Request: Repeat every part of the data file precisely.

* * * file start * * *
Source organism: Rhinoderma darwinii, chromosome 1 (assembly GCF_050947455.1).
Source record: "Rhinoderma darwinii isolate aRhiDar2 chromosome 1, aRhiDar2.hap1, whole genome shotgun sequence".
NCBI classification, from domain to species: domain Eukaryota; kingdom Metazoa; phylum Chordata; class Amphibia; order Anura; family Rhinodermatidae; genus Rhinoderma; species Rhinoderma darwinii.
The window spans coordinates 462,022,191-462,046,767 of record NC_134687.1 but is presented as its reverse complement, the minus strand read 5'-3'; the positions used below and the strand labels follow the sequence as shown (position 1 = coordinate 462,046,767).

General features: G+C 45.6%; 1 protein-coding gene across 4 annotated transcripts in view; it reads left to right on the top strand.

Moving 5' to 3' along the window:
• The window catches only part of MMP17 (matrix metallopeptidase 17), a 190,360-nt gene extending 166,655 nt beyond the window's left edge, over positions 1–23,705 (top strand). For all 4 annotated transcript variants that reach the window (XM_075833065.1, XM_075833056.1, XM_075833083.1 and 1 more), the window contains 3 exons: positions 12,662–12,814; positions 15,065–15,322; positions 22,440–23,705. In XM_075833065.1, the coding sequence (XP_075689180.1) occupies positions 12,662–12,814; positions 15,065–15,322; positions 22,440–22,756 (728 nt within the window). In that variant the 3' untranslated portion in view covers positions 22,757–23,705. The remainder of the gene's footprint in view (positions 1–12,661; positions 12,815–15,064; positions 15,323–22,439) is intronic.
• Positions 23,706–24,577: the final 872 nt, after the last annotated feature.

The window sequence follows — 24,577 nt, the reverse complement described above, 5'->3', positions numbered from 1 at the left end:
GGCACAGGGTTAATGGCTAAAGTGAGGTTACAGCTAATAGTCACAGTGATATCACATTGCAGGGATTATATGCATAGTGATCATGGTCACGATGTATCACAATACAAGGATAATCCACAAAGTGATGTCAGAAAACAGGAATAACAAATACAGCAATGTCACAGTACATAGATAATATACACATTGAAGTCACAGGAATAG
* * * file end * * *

Source organism: Rhinoderma darwinii, chromosome 1 (assembly GCF_050947455.1).
Source record: "Rhinoderma darwinii isolate aRhiDar2 chromosome 1, aRhiDar2.hap1, whole genome shotgun sequence".
NCBI classification, from domain to species: domain Eukaryota; kingdom Metazoa; phylum Chordata; class Amphibia; order Anura; family Rhinodermatidae; genus Rhinoderma; species Rhinoderma darwinii.
The window spans coordinates 462,022,191-462,046,767 of record NC_134687.1 but is presented as its reverse complement, the minus strand read 5'-3'; the positions used below and the strand labels follow the sequence as shown (position 1 = coordinate 462,046,767).

General features: G+C 45.6%; 1 protein-coding gene across 4 annotated transcripts in view; it reads left to right on the top strand.

Moving 5' to 3' along the window:
• The window catches only part of MMP17 (matrix metallopeptidase 17), a 190,360-nt gene extending 166,655 nt beyond the window's left edge, over positions 1–23,705 (top strand). For all 4 annotated transcript variants that reach the window (XM_075833065.1, XM_075833056.1, XM_075833083.1 and 1 more), the window contains 3 exons: positions 12,662–12,814; positions 15,065–15,322; positions 22,440–23,705. In XM_075833065.1, the coding sequence (XP_075689180.1) occupies positions 12,662–12,814; positions 15,065–15,322; positions 22,440–22,756 (728 nt within the window). In that variant the 3' untranslated portion in view covers positions 22,757–23,705. The remainder of the gene's footprint in view (positions 1–12,661; positions 12,815–15,064; positions 15,323–22,439) is intronic.
• Positions 23,706–24,577: the final 872 nt, after the last annotated feature.

The window sequence follows — 24,577 nt, the reverse complement described above, 5'->3', positions numbered from 1 at the left end:
GGCACAGGGTTAATGGCTAAAGTGAGGTTACAGCTAATAGTCACAGTGATATCACATTGCAGGGATTATATGCATAGTGATCATGGTCACGATGTATCACAATACAAGGATAATCCACAAAGTGATGTCAGAAAACAGGAATAACAAATACAGCAATGTCACAGTACATAGATAATATACACATTGAAGTCACAGGAATAG